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Jo Swinson of the Liberal Democrats
Jo Swinson at the Liberal Democrats 2014 conference in GlasgowPhotography Dave Radcliffe, via Flickr

The Liberal Democrats are not your friends

There are tactical reasons to vote Lib Dem – just don’t believe that Jo Swinson’s party are genuinely progressive

I voted for the Liberal Democrats in 2010. I was 19 years old, and although I knew I’d never vote Tory – the party who’ve always sought to enrich themselves at the rest of the country’s expense – I also knew I’d never vote for New Labour, the party that started the Iraq War. Plus, I actually liked some of the policies that the Lib Dems were proposing. They wanted to break up the banks. They wanted to reduce the Trident nuclear weapons programme. They wanted to reform our electoral system. And they wanted to scrap university tuition fees for undergraduates, with Nick Clegg, the party’s then-leader, famously signing a pledge to vote against any increase in fees in the future.

I regretted my vote pretty quickly. After the election, the Liberal Democrats formed a coalition government with the Conservatives and started implementing a raft of nightmarish policies. Austerity caused 130,000 preventable deaths, according to the Institute for Fiscal Studies, and it plunged even more people into poverty. It closed youth centres and cut vital funding to the NHS, stretching services to breaking point. It stripped countless people of their dignity and created a generation unable to even imagine a better future. This was always Conservative policy, but it could never have passed without the Liberal Democrats enabling it.

In return for lending the Tories their parliamentary support, the Liberal Democrats got... nothing. The banks weren’t broken up. Trident remained intact. Tuition fees weren’t scrapped, but tripled. Instead of replacing our first-past-the-post electoral system for the more democratic proportional representation, the Lib Dems instead settled for a referendum on the baffling ‘alternative vote’ system – which they then pathetically lost. What little achievements they made in government came with a far greater cost. A former special adviser to Nick Clegg revealed last year that the eco-friendly 5p carrier bag charge policy was a trade-off for tightening benefit sanctions.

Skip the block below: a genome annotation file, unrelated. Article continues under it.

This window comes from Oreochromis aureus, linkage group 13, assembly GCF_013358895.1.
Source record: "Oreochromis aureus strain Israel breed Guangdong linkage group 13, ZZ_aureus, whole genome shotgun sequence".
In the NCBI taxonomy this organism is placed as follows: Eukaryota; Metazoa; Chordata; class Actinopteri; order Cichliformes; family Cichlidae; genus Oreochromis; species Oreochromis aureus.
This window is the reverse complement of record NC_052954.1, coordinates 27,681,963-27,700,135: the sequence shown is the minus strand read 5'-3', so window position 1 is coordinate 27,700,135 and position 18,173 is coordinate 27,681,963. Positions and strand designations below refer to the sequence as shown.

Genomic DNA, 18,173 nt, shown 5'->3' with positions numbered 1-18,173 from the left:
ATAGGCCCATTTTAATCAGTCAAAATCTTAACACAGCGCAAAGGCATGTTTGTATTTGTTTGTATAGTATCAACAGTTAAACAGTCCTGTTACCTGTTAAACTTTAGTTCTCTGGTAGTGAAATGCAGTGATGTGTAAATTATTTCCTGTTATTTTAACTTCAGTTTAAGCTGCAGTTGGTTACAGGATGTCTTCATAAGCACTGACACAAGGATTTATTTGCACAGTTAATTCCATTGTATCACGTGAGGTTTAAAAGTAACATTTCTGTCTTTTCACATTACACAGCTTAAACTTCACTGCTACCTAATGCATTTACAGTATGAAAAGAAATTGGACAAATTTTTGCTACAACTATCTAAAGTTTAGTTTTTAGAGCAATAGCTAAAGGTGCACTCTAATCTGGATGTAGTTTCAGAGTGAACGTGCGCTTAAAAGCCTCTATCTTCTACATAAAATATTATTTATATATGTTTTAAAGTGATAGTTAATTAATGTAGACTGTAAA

There’s a general election tomorrow, and the Liberal Democrats want your vote. They’re telling you that things are different today. These are Jo Swinson’s Liberal Democrats, not the Lib Dems of 2010. The Tories have taken a hard-right turn under Boris Johnson and the country is heading towards a ruinous no-deal Brexit – a vote for the Liberal Democrats is a vote to deny a Conservative majority, to revoke Article 50, to stop Brexit, to make this all go away.

And it’s true, these are not the same Liberal Democrats we had a decade ago. They’re worse.

Whether or not you like Jeremy Corbyn, his leadership within the Labour Party represents a clean ideological break from the past in a way that previous leader Ed Miliband, who served in Gordon Brown’s government, did not. In contrast, the Liberal Democrats have done very little soul-searching about their years in government. Jo Swinson, the party’s current leader, is effectively a continuity candidate from the coalition years. She served as a junior minister in the Tory-Lib Dem government. She voted to triple tuition fees, she voted for the bedroom tax, she voted for the benefit cap, for disability cuts, and worse. She voted with the Tories more than 800 times, more than actual Tory ministers like Michael Gove and Jeremy Hunt did.